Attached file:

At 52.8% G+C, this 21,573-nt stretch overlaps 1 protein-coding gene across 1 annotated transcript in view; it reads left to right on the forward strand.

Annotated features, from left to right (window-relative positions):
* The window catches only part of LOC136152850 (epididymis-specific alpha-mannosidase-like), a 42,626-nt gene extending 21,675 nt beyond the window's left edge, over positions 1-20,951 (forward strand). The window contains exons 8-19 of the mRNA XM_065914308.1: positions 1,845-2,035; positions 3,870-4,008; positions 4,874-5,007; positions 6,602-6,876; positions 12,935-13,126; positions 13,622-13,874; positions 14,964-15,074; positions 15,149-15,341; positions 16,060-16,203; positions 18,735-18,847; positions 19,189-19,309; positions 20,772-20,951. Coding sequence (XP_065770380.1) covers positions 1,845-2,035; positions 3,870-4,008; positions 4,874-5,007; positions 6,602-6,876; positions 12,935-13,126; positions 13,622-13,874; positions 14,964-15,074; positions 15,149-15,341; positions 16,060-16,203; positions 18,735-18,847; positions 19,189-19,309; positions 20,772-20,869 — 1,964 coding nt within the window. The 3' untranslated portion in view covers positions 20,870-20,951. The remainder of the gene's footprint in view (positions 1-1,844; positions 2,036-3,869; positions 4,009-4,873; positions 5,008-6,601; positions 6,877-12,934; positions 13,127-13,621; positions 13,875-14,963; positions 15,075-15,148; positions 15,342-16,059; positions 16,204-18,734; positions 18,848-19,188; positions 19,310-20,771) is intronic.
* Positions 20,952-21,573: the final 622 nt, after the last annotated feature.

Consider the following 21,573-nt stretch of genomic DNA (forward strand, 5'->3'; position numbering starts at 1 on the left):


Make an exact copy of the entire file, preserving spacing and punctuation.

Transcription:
At 52.8% G+C, this 21,573-nt stretch overlaps 1 protein-coding gene across 1 annotated transcript in view; it reads left to right on the forward strand.

Annotated features, from left to right (window-relative positions):
* The window catches only part of LOC136152850 (epididymis-specific alpha-mannosidase-like), a 42,626-nt gene extending 21,675 nt beyond the window's left edge, over positions 1-20,951 (forward strand). The window contains exons 8-19 of the mRNA XM_065914308.1: positions 1,845-2,035; positions 3,870-4,008; positions 4,874-5,007; positions 6,602-6,876; positions 12,935-13,126; positions 13,622-13,874; positions 14,964-15,074; positions 15,149-15,341; positions 16,060-16,203; positions 18,735-18,847; positions 19,189-19,309; positions 20,772-20,951. Coding sequence (XP_065770380.1) covers positions 1,845-2,035; positions 3,870-4,008; positions 4,874-5,007; positions 6,602-6,876; positions 12,935-13,126; positions 13,622-13,874; positions 14,964-15,074; positions 15,149-15,341; positions 16,060-16,203; positions 18,735-18,847; positions 19,189-19,309; positions 20,772-20,869 — 1,964 coding nt within the window. The 3' untranslated portion in view covers positions 20,870-20,951. The remainder of the gene's footprint in view (positions 1-1,844; positions 2,036-3,869; positions 4,009-4,873; positions 5,008-6,601; positions 6,877-12,934; positions 13,127-13,621; positions 13,875-14,963; positions 15,075-15,148; positions 15,342-16,059; positions 16,204-18,734; positions 18,848-19,188; positions 19,310-20,771) is intronic.
* Positions 20,952-21,573: the final 622 nt, after the last annotated feature.

Consider the following 21,573-nt stretch of genomic DNA (forward strand, 5'->3'; position numbering starts at 1 on the left):